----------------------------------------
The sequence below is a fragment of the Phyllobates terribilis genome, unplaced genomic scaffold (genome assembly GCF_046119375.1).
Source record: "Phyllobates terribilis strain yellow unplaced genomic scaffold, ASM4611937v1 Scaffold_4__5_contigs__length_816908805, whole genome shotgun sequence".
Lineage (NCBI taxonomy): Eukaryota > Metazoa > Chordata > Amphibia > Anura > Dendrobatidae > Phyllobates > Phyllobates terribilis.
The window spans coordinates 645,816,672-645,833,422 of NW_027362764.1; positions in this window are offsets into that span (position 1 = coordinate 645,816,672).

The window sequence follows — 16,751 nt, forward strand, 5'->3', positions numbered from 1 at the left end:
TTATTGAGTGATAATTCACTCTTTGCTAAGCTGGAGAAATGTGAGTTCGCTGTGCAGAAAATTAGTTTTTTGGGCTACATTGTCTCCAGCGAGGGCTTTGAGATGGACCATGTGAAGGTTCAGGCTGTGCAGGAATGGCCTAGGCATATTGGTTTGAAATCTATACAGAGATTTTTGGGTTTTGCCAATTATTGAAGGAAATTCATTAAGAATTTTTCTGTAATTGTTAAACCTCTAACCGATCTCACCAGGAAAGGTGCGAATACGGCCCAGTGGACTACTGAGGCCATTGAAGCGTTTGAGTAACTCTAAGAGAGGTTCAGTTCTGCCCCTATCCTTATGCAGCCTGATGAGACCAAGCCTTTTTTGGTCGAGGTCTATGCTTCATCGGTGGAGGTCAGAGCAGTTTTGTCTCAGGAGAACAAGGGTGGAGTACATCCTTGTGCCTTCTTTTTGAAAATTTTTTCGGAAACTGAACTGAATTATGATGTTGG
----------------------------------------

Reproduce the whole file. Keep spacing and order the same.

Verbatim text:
The sequence below is a fragment of the Phyllobates terribilis genome, unplaced genomic scaffold (genome assembly GCF_046119375.1).
Source record: "Phyllobates terribilis strain yellow unplaced genomic scaffold, ASM4611937v1 Scaffold_4__5_contigs__length_816908805, whole genome shotgun sequence".
Lineage (NCBI taxonomy): Eukaryota > Metazoa > Chordata > Amphibia > Anura > Dendrobatidae > Phyllobates > Phyllobates terribilis.
The window spans coordinates 645,816,672-645,833,422 of NW_027362764.1; positions in this window are offsets into that span (position 1 = coordinate 645,816,672).

The window sequence follows — 16,751 nt, forward strand, 5'->3', positions numbered from 1 at the left end:
TTATTGAGTGATAATTCACTCTTTGCTAAGCTGGAGAAATGTGAGTTCGCTGTGCAGAAAATTAGTTTTTTGGGCTACATTGTCTCCAGCGAGGGCTTTGAGATGGACCATGTGAAGGTTCAGGCTGTGCAGGAATGGCCTAGGCATATTGGTTTGAAATCTATACAGAGATTTTTGGGTTTTGCCAATTATTGAAGGAAATTCATTAAGAATTTTTCTGTAATTGTTAAACCTCTAACCGATCTCACCAGGAAAGGTGCGAATACGGCCCAGTGGACTACTGAGGCCATTGAAGCGTTTGAGTAACTCTAAGAGAGGTTCAGTTCTGCCCCTATCCTTATGCAGCCTGATGAGACCAAGCCTTTTTTGGTCGAGGTCTATGCTTCATCGGTGGAGGTCAGAGCAGTTTTGTCTCAGGAGAACAAGGGTGGAGTACATCCTTGTGCCTTCTTTTTGAAAATTTTTTCGGAAACTGAACTGAATTATGATGTTGG